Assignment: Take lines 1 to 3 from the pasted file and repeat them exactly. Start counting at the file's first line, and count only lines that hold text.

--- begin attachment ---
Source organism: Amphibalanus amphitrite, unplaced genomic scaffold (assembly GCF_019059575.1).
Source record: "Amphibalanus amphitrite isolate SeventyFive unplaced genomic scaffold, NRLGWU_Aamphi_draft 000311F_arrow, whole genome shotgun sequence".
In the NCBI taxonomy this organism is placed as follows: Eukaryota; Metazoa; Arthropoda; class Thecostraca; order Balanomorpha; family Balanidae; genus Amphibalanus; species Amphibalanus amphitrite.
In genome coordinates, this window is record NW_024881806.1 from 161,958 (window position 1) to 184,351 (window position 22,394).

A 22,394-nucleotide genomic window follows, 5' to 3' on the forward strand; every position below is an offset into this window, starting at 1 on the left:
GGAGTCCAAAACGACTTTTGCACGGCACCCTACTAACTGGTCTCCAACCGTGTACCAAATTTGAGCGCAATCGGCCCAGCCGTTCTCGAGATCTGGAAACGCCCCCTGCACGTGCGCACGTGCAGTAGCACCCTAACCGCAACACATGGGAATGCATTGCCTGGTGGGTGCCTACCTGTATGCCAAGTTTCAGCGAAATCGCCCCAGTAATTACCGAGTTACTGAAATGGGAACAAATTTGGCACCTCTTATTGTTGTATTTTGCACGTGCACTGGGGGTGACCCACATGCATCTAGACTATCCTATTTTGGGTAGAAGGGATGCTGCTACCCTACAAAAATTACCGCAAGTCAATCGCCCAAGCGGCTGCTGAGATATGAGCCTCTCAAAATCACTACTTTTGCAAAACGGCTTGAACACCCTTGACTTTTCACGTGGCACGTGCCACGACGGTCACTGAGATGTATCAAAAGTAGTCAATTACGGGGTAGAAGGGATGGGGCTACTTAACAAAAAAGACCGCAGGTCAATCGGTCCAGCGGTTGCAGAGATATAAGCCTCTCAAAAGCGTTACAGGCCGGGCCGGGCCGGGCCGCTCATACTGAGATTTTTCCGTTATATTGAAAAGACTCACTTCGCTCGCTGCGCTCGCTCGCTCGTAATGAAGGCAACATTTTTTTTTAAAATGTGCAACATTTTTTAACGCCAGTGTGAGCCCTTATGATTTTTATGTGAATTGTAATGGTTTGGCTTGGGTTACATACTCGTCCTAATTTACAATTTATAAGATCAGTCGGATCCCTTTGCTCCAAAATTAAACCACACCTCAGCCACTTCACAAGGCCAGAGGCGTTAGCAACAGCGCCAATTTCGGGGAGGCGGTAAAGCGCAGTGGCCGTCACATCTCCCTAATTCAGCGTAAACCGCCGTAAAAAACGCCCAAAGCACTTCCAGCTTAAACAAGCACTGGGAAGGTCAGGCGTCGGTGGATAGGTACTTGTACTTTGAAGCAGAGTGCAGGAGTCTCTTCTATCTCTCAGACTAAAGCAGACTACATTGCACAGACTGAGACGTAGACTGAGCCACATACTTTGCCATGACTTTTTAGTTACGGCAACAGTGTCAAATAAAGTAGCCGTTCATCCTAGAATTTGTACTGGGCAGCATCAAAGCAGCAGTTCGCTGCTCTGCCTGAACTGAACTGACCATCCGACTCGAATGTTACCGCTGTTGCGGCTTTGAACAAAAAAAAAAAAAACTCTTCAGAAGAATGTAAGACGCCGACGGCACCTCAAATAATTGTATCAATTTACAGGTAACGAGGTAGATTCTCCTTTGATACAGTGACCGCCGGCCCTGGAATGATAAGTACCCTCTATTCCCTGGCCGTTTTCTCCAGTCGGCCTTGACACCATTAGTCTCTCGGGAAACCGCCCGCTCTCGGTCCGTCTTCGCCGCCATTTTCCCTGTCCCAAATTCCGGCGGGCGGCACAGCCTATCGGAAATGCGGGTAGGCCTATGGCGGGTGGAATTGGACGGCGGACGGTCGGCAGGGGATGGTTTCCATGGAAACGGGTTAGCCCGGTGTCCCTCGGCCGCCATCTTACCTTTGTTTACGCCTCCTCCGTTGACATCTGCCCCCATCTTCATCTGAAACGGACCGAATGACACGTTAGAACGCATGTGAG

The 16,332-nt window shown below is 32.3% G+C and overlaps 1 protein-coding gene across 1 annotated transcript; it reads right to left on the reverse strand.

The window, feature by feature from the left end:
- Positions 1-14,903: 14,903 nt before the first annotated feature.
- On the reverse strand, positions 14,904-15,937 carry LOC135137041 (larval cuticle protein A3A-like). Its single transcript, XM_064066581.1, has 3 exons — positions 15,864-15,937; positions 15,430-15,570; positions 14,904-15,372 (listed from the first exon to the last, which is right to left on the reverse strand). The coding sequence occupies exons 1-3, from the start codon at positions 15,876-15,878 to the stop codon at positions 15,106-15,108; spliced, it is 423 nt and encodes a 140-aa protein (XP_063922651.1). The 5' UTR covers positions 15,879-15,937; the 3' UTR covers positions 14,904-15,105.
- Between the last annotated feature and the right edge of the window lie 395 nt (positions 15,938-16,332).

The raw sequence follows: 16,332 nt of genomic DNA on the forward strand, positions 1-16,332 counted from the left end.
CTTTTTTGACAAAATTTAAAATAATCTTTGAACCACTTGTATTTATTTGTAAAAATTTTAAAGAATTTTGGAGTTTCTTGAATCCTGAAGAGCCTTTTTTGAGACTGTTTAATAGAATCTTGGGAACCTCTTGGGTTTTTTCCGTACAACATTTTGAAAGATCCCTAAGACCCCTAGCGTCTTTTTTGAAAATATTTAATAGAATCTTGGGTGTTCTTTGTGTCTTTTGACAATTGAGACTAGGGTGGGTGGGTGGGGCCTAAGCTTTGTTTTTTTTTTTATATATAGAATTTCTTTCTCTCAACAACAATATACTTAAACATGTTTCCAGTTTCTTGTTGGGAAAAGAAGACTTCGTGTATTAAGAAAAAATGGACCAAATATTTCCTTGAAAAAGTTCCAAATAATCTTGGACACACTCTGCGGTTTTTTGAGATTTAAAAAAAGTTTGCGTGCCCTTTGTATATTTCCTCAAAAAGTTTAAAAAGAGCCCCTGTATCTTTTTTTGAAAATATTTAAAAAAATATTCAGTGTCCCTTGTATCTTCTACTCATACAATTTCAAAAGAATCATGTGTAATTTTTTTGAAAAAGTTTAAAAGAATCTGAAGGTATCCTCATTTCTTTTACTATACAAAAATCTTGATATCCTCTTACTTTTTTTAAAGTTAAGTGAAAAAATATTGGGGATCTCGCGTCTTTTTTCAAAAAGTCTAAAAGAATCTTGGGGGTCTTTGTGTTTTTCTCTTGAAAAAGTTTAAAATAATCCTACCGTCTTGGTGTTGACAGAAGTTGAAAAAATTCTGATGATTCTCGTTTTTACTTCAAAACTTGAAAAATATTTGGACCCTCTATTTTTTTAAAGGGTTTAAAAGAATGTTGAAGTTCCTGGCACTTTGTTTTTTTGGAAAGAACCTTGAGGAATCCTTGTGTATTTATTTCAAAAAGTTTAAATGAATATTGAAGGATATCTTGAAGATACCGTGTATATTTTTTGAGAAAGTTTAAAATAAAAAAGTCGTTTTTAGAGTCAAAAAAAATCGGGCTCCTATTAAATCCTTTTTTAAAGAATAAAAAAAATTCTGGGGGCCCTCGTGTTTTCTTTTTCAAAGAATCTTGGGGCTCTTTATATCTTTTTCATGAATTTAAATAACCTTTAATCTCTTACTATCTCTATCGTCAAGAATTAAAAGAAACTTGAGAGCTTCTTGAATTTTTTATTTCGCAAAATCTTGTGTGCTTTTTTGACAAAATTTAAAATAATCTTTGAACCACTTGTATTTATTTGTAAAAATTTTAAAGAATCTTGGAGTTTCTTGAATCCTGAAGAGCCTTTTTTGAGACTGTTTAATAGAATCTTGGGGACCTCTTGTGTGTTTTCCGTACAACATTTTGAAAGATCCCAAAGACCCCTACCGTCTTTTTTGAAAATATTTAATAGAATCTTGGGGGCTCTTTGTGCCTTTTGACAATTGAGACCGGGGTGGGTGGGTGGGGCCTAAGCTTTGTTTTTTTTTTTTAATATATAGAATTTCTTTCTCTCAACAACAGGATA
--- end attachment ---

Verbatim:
Source organism: Amphibalanus amphitrite, unplaced genomic scaffold (assembly GCF_019059575.1).
Source record: "Amphibalanus amphitrite isolate SeventyFive unplaced genomic scaffold, NRLGWU_Aamphi_draft 000311F_arrow, whole genome shotgun sequence".
In the NCBI taxonomy this organism is placed as follows: Eukaryota; Metazoa; Arthropoda; class Thecostraca; order Balanomorpha; family Balanidae; genus Amphibalanus; species Amphibalanus amphitrite.